KPMG Chief Economist, Dr Brendan Rynne, comments on today’s ABS data on unemployment and population

The increase in the number of people employed – especially women employed – between January and February is very welcome, although we await the effects of the tapering off of JobKeeper support at the end of this month.

Overall, we believe the unemployment rate will stay around its new level for the next few months as the economy consolidates and handles the transition out of high levels of government support to the business sector.

We see the rise in employment accelerating thereafter such that the unemployment rate falls to around 5.2 percent in 2022. In terms of outlook this year will see a strong performance in the Australian economy, with GDP boosted by the unlocking of pent-up demand from a lockdown-affected 2020. This will be reflected in the employment figures.

In terms of population, net overseas migration was down 64.8 percent compared to the previous year, driven by a decrease in overseas migration arrivals (35.4 percent). The drop-off in international travel hits Australia particularly hard, given the relative importance of service exports to our economy, especially the benefit associated with foreign students and inbound tourism.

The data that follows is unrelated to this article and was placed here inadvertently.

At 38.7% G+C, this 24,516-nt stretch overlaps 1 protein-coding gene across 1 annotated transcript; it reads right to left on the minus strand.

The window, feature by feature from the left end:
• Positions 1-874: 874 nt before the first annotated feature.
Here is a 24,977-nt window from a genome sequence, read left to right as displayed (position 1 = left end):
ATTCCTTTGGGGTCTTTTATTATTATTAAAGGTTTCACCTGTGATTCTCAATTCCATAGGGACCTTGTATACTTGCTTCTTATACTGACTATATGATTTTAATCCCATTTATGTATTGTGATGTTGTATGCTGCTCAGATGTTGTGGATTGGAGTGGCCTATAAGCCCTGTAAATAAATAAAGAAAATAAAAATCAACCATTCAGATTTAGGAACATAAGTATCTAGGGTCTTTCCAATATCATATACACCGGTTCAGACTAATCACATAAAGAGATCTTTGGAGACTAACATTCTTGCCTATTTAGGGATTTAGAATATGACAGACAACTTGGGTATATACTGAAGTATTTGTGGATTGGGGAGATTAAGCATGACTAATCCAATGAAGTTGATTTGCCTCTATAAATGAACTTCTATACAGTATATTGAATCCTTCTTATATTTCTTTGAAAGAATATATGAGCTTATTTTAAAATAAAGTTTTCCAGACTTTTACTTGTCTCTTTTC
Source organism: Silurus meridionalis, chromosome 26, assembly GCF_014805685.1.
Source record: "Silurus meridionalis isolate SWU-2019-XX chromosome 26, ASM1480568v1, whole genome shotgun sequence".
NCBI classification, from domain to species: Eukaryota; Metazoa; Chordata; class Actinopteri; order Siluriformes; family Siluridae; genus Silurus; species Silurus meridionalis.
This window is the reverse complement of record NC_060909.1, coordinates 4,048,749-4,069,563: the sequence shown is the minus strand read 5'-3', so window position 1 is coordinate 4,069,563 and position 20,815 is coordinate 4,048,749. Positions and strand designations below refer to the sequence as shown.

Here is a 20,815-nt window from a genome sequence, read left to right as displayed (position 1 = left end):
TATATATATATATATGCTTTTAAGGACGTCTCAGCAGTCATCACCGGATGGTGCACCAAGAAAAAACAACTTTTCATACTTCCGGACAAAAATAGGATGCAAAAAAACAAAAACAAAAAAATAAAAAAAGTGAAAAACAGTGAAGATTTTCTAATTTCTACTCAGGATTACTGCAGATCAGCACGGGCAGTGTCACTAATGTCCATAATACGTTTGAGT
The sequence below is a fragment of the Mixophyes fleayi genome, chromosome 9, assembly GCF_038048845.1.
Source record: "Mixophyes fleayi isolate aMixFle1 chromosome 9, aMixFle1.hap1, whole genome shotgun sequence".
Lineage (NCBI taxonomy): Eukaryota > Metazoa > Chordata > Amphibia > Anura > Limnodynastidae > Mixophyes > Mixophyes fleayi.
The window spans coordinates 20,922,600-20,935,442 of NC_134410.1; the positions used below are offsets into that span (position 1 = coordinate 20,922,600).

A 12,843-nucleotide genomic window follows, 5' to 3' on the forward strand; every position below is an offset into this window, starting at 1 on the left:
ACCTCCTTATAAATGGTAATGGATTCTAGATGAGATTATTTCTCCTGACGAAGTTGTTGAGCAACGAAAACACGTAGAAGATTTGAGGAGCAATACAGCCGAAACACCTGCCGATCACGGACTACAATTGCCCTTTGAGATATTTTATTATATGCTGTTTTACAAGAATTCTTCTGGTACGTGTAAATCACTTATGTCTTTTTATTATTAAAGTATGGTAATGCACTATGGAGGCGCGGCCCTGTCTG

KPMG modelling has shown that in the absence of smooth vaccine roll-out over the next 18 months, the Australian population could be up to a million people fewer by 2030 than on pre-COVID projections. The loss of skilled younger migrants will represent a substantial hit to our GDP given that fewer working-age people would be supporting older Australians, and there would be a loss in productivity since the immigration program is deliberately tilted towards skilled migrants including university students and graduates.

Our modelling found that even a modest 40,000 additional skilled working-age migrants would boost GDP by up to $4.7bn by the end of the decade. We propose giving overseas students a clearer pathway to residency, as a means to achieving that end. Extra incentives will be needed to make them choose Australia, as in the post-COVID-19 world competition for international students will be intense, so we propose an accelerated and targeted intake program.

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